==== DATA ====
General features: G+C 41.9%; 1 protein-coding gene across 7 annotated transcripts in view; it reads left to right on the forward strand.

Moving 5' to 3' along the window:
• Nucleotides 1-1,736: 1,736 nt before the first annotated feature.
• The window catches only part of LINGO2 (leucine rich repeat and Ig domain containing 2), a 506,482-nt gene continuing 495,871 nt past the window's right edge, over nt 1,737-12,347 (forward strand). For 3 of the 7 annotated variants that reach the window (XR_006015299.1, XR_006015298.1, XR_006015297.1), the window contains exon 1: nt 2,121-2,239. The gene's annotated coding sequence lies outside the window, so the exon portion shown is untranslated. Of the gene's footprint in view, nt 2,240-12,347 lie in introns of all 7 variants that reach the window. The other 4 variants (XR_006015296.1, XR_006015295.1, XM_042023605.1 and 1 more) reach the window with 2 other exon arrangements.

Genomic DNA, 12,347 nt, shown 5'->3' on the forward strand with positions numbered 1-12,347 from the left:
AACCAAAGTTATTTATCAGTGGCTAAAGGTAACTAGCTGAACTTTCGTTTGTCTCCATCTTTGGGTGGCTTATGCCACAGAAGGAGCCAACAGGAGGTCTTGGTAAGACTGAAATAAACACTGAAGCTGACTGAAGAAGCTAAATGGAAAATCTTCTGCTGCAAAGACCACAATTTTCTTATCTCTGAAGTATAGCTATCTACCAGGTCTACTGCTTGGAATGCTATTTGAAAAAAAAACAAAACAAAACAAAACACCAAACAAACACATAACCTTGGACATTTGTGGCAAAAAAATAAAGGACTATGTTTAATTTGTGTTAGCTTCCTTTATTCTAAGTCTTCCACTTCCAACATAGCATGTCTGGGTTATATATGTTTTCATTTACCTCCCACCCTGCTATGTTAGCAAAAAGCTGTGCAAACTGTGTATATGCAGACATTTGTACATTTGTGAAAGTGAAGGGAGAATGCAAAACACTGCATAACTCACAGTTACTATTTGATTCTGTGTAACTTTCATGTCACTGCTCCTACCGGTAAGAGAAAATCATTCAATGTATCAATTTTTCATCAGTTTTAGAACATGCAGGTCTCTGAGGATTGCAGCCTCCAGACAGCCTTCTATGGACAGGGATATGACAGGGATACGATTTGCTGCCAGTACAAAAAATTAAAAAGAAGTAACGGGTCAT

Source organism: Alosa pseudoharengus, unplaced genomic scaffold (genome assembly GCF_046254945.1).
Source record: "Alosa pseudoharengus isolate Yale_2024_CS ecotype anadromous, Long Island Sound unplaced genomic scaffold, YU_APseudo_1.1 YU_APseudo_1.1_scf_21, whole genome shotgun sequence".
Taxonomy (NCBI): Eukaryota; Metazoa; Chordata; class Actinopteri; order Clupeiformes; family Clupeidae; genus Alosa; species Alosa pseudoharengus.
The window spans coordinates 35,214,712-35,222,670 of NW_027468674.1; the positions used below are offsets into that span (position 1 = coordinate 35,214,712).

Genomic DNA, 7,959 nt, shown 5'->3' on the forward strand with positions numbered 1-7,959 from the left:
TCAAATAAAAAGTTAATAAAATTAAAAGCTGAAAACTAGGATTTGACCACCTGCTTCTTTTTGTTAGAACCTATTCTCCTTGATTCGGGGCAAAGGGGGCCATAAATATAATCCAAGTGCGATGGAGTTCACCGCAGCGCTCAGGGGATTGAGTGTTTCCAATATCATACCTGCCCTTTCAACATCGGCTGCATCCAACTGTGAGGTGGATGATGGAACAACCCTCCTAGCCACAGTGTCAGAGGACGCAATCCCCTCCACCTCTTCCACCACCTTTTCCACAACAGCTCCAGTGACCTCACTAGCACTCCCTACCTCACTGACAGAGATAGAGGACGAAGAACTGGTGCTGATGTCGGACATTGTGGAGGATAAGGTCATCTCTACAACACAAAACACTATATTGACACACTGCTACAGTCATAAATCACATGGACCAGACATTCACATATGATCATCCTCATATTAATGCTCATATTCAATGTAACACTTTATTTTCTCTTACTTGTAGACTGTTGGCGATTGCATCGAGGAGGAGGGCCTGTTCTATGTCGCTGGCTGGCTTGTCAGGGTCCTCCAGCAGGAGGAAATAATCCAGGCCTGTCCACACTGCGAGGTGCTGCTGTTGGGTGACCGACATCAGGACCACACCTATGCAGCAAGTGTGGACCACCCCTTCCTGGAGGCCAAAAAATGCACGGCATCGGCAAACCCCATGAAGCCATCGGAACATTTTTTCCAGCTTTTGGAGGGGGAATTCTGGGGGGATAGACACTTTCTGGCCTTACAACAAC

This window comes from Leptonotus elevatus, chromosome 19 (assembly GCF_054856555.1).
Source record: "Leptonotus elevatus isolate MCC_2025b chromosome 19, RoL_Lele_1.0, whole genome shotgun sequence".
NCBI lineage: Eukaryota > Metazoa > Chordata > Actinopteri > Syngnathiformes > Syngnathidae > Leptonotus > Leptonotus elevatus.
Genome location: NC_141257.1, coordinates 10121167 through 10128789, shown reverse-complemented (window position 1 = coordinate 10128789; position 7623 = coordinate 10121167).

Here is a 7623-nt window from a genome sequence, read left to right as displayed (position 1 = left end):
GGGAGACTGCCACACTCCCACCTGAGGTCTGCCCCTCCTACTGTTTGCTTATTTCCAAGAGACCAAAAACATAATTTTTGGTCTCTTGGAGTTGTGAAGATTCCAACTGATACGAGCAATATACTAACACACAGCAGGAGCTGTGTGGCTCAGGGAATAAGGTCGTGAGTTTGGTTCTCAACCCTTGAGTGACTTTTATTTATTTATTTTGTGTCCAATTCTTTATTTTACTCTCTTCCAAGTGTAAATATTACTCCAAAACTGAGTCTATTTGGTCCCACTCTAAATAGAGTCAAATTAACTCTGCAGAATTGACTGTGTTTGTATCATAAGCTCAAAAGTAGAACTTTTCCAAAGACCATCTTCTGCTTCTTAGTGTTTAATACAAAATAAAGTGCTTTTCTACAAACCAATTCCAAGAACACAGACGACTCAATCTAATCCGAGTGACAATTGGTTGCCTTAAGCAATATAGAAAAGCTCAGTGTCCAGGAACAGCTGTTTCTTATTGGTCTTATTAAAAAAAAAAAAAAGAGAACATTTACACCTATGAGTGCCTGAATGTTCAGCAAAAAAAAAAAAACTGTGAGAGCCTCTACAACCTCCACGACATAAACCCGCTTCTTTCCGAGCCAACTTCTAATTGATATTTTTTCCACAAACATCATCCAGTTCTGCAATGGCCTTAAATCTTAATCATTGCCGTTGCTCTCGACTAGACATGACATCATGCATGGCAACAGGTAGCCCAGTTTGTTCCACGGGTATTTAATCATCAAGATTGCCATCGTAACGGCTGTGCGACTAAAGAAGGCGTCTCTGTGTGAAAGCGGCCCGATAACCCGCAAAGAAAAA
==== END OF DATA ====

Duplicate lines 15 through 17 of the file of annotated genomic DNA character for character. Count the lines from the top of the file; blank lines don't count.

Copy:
NCBI lineage: Eukaryota > Metazoa > Chordata > Actinopteri > Syngnathiformes > Syngnathidae > Leptonotus > Leptonotus elevatus.
Genome location: NC_141257.1, coordinates 10121167 through 10128789, shown reverse-complemented (window position 1 = coordinate 10128789; position 7623 = coordinate 10121167).

Here is a 7623-nt window from a genome sequence, read left to right as displayed (position 1 = left end):